Movies and Theaters

fox1959Over on his Post Modern Pulp blog yesterday my friend Jack Badelaire posted a great little video short called “Four Rules to Make STAR WARS Great Again.” Besides the video being awesome, it made me reflect back on the days when those movies were first coming out, and how cool they were to me, and what it was like to be young and enthusiastic and eager for them to be released. I’d never seen anything like them before, so it was all pure magic . . . which is really what movies are when they are at their best, isn’t it? Now as an adult, the case can certainly be made for why these aren’t “great films” but that’s beside the point. For a 10yo kid, which is how old I was when Star Wars was released, you could never have told me otherwise.

Game of Thrones author George RR Martin did something cool recently. He used some of his considerable largesse to purchase, restore, and reopen the Jean Cocteau Cinema in Sante Fe, NM. He wrote a short blog post about it when the news first broke, and it recently had its grand reopening. This from Martin’s blog:

I love movies and old movie theatres, and it broke my heart to drive past the Jean Cocteau for these past seven years and see it sitting there, dark and decaying. Bringing this beloved theatre back to life is my small gesture at giving something back to Santa Fe, the community that has been my home since 1979. Might be that I will lose my shirt… but, hey, I’ve been very lucky, I have other shirts.

I love movies and old movie theaters too. I regularly drive by the theater where I saw Star Wars in 1977 as well, which sits vacant and for sale on Brooks Street in Missoula. I have an emotional attachment to it, even though it is ugly and old and in no way a classic movie theater that warrants restoration. However, I drive by this site almost every time I go to Missoula as well:

If this just looks like a parking lot, it's because it is
If this just looks like a parking lot, it’s because it is

This is where the Fox Theater used to be. I used to go to this theater all the time, and the memories of some of my favorite movies are tied to it. I remember my mom taking me out of school to go see the original 1978 Richard Donner Superman movie. I remember standing at the front of the line to get in to see Schwarzenegger’s  Conan the Barbarian turn in 1982. I remember the tipis and Indians in mural on the walls. I have a vague recollection of the lobby. I remember dashing down the sloping aisle as a kid to get a seat.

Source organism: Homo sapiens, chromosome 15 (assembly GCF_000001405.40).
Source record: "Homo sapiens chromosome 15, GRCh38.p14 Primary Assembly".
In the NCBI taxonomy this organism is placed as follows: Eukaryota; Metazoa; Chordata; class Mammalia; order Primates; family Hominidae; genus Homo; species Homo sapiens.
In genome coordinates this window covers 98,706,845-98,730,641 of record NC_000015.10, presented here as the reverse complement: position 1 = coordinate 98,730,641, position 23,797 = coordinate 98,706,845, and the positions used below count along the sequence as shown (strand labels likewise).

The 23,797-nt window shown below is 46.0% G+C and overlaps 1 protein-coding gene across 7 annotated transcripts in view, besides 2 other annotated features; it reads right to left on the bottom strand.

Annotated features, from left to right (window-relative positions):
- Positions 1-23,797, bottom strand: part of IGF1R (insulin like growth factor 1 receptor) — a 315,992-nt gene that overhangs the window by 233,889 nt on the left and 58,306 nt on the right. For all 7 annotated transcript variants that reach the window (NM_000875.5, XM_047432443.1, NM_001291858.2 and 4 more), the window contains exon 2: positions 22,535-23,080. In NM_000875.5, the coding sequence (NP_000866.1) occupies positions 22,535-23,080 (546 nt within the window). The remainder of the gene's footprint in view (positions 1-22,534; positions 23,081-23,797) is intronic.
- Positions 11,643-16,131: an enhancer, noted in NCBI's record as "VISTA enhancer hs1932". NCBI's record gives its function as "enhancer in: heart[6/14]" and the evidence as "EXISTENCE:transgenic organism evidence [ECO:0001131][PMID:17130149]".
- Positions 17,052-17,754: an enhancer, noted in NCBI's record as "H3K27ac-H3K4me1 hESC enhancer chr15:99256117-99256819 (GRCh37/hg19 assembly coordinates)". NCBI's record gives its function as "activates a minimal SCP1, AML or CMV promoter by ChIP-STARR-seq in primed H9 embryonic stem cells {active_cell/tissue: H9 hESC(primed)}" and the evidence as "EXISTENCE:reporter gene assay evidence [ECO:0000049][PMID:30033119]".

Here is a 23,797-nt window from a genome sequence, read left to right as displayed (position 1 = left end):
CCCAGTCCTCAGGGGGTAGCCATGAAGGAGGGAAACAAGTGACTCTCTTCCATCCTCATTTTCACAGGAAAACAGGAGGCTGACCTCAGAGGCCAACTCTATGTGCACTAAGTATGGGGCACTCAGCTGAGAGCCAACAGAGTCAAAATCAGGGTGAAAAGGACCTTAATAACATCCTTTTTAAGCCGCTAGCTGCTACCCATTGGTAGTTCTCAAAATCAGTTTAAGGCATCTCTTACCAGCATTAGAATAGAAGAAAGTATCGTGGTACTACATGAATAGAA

I’ve certainly seen more movies now in the multiplexes we have in town, and there are a few memories tied to those as well. Waiting outside in frigid cold with my kid to catch the first showing of The Fellowship of the Ring, for example. But as great and treasured as that memory is, it isn’t really tied to the theater. It’s more about the excitement of the day, Sid’s enthusiasm, and the snow and cold as we stamped our feet in the parking lot.

Sadly, you can’t restore a theater that was bulldozed in favor of a stupid parking lot. Thankfully, though, we still have the Wilma.


Author: Chris

Chris La Tray is a writer, a walker, and a photographer. He is an enrolled member of the Little Shell Tribe of Chippewa Indians and lives in Missoula, MT.

2 thoughts on “Movies and Theaters”

  1. Kind of interesting, really.

    Since I came to Boston 18 years ago, every single commercial “Hollywood” theater that was operational then is gone now. Every. Single. One. They have been replaced by newer, and in most case nicer, theaters, but they’re all gone. The Cheri, the Nick, Cleveland Circle Cinema, Harvard Square Cinema, Allston Cinema…all gone. Cleveland Circle has been sitting vacant for about a decade, now. Some of the suburban theaters are still around, but those within the Boston/Brookline/Brighton/Allston area are all gone.

    On the other hand, the three main indie movie houses – the Brattle, the Coolidge, and the Kendall – are still doing business, and are really better than ever. The Somerville Theater, which is sort of half and half, is also still going strong.

    As sad as I am to see some of the old Hollywood theaters go, I’m glad to see the indies still standing strong.

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